News Stories, 8 February 2010
SAO PAULO, Brazil, February 8 (UNHCR) – It's a long way from home for African refugees and asylum-seekers in Brazil, and life can get pretty lonely. But the more resourceful ones, with UNHCR's encouragement, have been using the internet to reach or stay in touch with family and to ease their integration.
Take Euphrem D'Fagbenou, who felt really cut off after arriving in Brazil a year ago from his native Benin in West Africa. But his life changed after he started using an internet café in Sao Paulo run by Refugees United, a Denmark-based organization that helps reunite refugees through its web site.
"I talk online with my relatives in Africa at least once a week. But I also come here to meet friends that I have made in Brazil, look for jobs and read news about Sao Paulo," said the 23-year-old, who fled Benin after suffering persecution for his membership of a trade union.
Yonas Samuel fled Eritrea in 1998 to escape persecution for his political activism and he also found it difficult to adapt after arriving in Brazil from South Africa in 2009. Above all, the 53-year-old was worried about his wife and daughter, whom he last saw two years ago in Zimbabwe, before heading to South Africa.
Samuel also found out about the Refugees United centre in downtown Sao Paulo, which provides free internet use to refugees and asylum-seekers on Mondays and Saturday. Once on a computer, he logged onto the Refugees United site and registered.
In his profile, Samuel noted that his nickname was "espresso." His wife, who had also signed on with Refugees United from her new home in the United Kingdom, read his profile and realized that this man was her husband. Espresso was his favourite drink and the family always teased Samuel about this.
He and his wife were soon chatting online. "It was very exciting," recalled Naomi Maruyama, a Refugees United volunteer who was with Samuel when he made contact with his wife online. "He said we gave him back a reason to live." The couple hope to be reunited in the UK, where Samuel's wife has refugee status.
These two examples show how access to computer technology can help refugees and asylum-seekers in urban centres around the world. More and more outlets offer access to refugees. Samuel for instance, also uses the computers at a downtown centre run by SESC Carmo, a private sector-funded social services organization that works with UNHCR in Brazil.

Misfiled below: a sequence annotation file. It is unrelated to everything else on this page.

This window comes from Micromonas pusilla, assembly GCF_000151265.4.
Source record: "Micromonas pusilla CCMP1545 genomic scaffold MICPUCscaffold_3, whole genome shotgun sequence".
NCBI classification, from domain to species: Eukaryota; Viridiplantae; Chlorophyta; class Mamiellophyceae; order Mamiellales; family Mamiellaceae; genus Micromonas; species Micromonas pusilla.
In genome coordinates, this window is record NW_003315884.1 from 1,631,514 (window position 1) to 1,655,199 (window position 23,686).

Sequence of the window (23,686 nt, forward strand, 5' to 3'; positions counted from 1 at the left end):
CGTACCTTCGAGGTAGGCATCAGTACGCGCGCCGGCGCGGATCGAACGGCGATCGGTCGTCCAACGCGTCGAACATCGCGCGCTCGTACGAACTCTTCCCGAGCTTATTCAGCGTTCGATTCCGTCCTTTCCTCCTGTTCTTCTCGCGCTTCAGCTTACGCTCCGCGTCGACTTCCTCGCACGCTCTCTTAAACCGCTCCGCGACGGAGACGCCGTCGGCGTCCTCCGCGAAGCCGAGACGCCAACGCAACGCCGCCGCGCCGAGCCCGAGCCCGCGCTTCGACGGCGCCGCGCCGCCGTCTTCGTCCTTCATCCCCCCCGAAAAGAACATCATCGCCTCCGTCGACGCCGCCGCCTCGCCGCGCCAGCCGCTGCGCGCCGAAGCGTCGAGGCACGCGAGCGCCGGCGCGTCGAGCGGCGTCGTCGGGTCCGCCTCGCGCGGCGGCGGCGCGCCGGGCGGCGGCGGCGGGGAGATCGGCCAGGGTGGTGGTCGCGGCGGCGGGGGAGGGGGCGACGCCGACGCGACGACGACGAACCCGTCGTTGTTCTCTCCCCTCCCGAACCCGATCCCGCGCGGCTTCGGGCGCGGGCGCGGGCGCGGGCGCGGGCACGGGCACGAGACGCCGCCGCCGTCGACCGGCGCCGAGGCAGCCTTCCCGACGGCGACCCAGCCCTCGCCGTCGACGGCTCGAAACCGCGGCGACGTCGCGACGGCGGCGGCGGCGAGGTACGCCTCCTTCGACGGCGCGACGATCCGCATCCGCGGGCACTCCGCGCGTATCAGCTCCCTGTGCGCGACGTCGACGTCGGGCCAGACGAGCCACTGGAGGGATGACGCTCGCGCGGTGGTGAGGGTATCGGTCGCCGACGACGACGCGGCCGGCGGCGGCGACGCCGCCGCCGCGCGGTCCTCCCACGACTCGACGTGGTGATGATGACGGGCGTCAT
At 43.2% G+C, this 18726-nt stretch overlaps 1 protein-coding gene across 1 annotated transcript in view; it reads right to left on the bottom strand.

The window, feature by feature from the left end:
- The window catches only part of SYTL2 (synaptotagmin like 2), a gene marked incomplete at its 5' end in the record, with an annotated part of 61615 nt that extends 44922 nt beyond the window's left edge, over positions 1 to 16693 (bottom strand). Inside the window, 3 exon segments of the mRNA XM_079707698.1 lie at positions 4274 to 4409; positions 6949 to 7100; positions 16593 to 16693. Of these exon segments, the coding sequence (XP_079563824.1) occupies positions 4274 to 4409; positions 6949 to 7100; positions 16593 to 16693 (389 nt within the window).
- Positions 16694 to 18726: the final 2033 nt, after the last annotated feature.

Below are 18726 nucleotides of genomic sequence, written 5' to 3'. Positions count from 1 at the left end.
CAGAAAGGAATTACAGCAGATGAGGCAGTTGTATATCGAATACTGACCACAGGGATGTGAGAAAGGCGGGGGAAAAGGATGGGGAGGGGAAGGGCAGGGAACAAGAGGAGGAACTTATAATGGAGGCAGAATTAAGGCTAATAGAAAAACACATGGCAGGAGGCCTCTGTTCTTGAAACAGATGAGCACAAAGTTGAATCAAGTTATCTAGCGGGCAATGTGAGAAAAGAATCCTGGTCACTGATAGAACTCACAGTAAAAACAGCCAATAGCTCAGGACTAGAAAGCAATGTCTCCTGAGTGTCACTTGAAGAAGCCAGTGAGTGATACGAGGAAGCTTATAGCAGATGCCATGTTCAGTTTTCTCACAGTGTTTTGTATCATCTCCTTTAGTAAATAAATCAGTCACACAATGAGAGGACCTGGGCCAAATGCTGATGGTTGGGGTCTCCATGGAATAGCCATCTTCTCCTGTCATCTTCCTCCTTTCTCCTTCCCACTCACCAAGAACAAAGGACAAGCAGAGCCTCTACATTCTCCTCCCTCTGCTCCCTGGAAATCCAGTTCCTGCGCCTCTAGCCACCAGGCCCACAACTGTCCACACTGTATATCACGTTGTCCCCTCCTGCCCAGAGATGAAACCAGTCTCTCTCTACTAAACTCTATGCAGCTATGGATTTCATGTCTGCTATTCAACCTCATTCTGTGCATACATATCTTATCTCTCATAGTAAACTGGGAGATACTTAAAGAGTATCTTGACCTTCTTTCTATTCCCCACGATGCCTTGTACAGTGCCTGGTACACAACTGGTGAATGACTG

SESC Carmo's internet café has 16 computer terminals, which are maintained by volunteers and available to refugees as well as the general public. "About 120 refugees use our computers every week. Each person can be connected for up to 30 minutes a day, but we still have queues," revealed Denise Collus, a social worker with SESC Carmo.
She said more and more refugees and asylum-seekers were using the service, explaining that "the internet helps to break the solitude that many of them feel." For some, it is the only way to keep in touch with relatives overseas, while others find it invaluable for their integration. "The online search for employment has become quite common," Collus said, adding that many refugees use their e-mail address for all correspondence.
Collus said that most of those using the internet were aged between 20 and 35 years old, while noting that "the refugees who come to Brazil are usually well educated." A lot of them read newspapers from their countries and listen to regional music online.
And they can rely on a lot of sympathy from the volunteers at the internet cafes, such as journalist Karin Fusaro, whose Jewish ancestors survived the Nazi occupation of Poland and emigrated to Brazil in the mid-1950s. "I always had an unfulfilled desire to work with refugees because of this past," she said.
Meanwhile, Euphrem D'Fagbenou is happy for the first time in years. "I have made many friend here, including other refugees and the Brazilians who work here as volunteers [for Refugees United]," he said. "Here I feel at home."
By Carolina Montenegro in Sao Paulo, Brazil